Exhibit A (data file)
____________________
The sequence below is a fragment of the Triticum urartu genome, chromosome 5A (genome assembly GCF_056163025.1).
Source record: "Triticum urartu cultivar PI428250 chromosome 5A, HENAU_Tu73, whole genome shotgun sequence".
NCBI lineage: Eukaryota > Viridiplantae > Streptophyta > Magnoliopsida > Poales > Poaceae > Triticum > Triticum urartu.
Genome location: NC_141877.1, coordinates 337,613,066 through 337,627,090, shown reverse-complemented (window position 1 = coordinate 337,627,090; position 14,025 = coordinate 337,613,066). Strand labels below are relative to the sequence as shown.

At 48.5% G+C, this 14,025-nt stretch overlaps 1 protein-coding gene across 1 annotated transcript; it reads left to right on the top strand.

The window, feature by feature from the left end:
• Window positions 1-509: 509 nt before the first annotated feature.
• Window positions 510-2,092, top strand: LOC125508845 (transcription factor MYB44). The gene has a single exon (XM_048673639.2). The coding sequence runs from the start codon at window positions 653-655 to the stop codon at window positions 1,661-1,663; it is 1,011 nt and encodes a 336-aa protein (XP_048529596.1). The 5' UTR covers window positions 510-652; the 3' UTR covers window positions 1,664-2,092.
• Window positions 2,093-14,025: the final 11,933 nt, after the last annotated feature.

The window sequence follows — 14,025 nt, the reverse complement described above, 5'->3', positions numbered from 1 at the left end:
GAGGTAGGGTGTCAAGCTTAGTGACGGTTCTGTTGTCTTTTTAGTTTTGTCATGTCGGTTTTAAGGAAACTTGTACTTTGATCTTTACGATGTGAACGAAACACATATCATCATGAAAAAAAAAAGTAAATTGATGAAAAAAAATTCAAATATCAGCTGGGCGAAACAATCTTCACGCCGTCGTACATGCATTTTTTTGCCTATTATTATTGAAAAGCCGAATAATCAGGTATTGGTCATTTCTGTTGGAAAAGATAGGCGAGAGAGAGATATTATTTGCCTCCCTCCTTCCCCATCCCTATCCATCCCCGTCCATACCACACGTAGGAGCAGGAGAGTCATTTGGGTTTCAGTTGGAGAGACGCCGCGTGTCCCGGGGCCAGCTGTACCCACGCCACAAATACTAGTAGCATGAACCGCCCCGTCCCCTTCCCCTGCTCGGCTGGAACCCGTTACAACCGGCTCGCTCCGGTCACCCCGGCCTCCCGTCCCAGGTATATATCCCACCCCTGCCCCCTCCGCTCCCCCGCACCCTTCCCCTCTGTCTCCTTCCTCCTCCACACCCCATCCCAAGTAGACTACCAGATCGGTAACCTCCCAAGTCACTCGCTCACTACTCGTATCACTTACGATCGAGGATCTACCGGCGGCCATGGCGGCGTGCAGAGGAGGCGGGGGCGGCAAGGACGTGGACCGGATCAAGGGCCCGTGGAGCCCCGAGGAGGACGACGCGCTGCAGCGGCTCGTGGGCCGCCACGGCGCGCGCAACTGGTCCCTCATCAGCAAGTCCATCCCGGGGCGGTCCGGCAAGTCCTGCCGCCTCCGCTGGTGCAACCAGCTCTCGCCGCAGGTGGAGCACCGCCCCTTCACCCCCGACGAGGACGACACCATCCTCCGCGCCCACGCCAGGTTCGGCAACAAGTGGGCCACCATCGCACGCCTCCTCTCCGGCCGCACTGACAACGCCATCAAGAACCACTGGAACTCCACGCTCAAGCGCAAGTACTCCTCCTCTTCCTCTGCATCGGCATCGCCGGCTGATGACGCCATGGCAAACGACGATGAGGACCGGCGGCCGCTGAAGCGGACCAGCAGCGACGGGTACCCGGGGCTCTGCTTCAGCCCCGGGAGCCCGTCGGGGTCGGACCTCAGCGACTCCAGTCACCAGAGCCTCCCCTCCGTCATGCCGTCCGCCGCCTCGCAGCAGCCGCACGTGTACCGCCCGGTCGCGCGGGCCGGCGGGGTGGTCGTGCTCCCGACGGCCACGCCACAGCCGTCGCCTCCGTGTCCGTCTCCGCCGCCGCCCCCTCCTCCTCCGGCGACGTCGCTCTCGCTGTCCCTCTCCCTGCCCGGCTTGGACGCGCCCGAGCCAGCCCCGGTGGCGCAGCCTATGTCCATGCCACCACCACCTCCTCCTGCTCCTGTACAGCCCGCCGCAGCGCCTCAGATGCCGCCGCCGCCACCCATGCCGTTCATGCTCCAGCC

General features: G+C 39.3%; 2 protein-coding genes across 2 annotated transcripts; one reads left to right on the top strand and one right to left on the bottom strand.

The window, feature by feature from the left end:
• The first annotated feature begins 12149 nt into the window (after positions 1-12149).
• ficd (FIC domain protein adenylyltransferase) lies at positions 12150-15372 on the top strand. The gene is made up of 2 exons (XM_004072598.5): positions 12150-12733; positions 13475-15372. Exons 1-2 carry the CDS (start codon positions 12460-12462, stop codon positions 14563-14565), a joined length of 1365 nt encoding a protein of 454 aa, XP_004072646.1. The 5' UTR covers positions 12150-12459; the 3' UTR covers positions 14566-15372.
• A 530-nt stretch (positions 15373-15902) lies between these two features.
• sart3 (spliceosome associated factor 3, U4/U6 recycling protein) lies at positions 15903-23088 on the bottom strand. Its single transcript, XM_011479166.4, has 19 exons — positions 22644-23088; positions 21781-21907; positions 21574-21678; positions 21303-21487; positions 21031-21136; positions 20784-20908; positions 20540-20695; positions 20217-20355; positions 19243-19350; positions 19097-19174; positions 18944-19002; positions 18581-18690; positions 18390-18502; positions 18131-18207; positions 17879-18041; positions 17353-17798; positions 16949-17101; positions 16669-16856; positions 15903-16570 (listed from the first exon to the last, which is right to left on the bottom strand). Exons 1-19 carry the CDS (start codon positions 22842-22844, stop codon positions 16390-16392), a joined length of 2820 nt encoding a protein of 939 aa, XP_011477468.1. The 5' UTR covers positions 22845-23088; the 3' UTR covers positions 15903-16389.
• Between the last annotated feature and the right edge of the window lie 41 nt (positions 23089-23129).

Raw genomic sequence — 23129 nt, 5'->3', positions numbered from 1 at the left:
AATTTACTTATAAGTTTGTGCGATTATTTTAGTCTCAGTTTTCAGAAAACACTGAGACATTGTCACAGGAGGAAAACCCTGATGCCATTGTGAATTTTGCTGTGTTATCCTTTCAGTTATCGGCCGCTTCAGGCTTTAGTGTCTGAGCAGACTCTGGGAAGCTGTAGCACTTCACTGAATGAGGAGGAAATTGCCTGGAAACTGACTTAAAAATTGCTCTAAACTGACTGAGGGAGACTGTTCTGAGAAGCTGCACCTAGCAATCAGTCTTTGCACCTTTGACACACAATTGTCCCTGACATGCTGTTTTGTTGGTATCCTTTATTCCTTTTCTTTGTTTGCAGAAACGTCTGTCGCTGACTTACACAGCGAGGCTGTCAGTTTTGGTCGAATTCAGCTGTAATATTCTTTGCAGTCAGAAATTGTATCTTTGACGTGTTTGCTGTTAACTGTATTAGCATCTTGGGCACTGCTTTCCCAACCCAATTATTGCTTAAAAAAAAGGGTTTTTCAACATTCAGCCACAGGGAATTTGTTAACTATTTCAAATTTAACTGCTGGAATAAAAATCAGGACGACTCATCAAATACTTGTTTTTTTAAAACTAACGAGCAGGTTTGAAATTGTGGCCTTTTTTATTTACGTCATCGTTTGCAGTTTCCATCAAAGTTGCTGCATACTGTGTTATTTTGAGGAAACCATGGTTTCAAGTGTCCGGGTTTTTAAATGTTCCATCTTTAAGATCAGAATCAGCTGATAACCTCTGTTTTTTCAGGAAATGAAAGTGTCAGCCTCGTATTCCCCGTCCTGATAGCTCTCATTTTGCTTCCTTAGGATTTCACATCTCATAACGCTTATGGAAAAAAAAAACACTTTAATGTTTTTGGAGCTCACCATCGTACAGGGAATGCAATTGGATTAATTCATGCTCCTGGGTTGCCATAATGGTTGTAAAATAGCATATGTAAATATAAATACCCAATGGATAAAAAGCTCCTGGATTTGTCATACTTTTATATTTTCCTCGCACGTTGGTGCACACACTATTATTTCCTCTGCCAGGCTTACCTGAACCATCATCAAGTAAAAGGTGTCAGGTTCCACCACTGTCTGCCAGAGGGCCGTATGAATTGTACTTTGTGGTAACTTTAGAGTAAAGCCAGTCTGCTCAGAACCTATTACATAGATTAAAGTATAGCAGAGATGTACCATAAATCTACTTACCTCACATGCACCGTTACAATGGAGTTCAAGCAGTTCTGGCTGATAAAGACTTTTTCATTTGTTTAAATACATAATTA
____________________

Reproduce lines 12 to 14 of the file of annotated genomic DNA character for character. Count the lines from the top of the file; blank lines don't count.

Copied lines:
General features: G+C 39.3%; 2 protein-coding genes across 2 annotated transcripts; one reads left to right on the top strand and one right to left on the bottom strand.

The window, feature by feature from the left end:
• The first annotated feature begins 12149 nt into the window (after positions 1-12149).